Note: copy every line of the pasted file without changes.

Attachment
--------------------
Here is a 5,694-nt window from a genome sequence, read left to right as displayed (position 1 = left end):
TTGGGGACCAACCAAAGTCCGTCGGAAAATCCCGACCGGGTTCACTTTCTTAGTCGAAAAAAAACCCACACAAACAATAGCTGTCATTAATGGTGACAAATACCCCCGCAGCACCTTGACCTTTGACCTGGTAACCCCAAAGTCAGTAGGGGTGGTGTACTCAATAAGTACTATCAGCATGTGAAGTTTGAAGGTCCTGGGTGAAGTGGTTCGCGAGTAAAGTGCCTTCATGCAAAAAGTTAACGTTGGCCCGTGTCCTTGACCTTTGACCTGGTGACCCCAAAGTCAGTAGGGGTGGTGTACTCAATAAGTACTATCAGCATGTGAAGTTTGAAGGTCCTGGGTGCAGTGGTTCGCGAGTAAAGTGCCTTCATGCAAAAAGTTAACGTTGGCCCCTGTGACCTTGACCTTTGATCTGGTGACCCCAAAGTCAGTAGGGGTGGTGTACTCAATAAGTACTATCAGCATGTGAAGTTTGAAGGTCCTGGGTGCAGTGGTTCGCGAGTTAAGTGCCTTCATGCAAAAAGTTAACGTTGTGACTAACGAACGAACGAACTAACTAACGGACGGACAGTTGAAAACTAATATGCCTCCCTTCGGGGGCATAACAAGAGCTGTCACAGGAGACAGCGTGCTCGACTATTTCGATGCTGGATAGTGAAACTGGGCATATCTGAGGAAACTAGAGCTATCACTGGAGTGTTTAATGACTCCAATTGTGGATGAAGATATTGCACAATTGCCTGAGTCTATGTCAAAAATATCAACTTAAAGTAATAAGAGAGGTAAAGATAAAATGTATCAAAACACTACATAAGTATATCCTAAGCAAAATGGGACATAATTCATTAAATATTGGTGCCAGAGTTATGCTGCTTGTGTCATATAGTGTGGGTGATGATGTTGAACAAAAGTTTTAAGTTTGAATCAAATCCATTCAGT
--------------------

Here is a 5,694-nt window from a genome sequence, read left to right as displayed (position 1 = left end):
TTGGGGACCAACCAAAGTCCGTCGGAAAATCCCGACCGGGTTCACTTTCTTAGTCGAAAAAAAACCCACACAAACAATAGCTGTCATTAATGGTGACAAATACCCCCGCAGCACCTTGACCTTTGACCTGGTAACCCCAAAGTCAGTAGGGGTGGTGTACTCAATAAGTACTATCAGCATGTGAAGTTTGAAGGTCCTGGGTGAAGTGGTTCGCGAGTAAAGTGCCTTCATGCAAAAAGTTAACGTTGGCCCGTGTCCTTGACCTTTGACCTGGTGACCCCAAAGTCAGTAGGGGTGGTGTACTCAATAAGTACTATCAGCATGTGAAGTTTGAAGGTCCTGGGTGCAGTGGTTCGCGAGTAAAGTGCCTTCATGCAAAAAGTTAACGTTGGCCCCTGTGACCTTGACCTTTGATCTGGTGACCCCAAAGTCAGTAGGGGTGGTGTACTCAATAAGTACTATCAGCATGTGAAGTTTGAAGGTCCTGGGTGCAGTGGTTCGCGAGTTAAGTGCCTTCATGCAAAAAGTTAACGTTGTGACTAACGAACGAACGAACTAACTAACGGACGGACAGTTGAAAACTAATATGCCTCCCTTCGGGGGCATAACAAGAGCTGTCACAGGAGACAGCGTGCTCGACTATTTCGATGCTGGATAGTGAAACTGGGCATATCTGAGGAAACTAGAGCTATCACTGGAGTGTTTAATGACTCCAATTGTGGATGAAGATATTGCACAATTGCCTGAGTCTATGTCAAAAATATCAACTTAAAGTAATAAGAGAGGTAAAGATAAAATGTATCAAAACACTACATAAGTATATCCTAAGCAAAATGGGACATAATTCATTAAATATTGGTGCCAGAGTTATGCTGCTTGTGTCATATAGTGTGGGTGATGATGTTGAACAAAAGTTTTAAGTTTGAATCAAATCCATTCAGT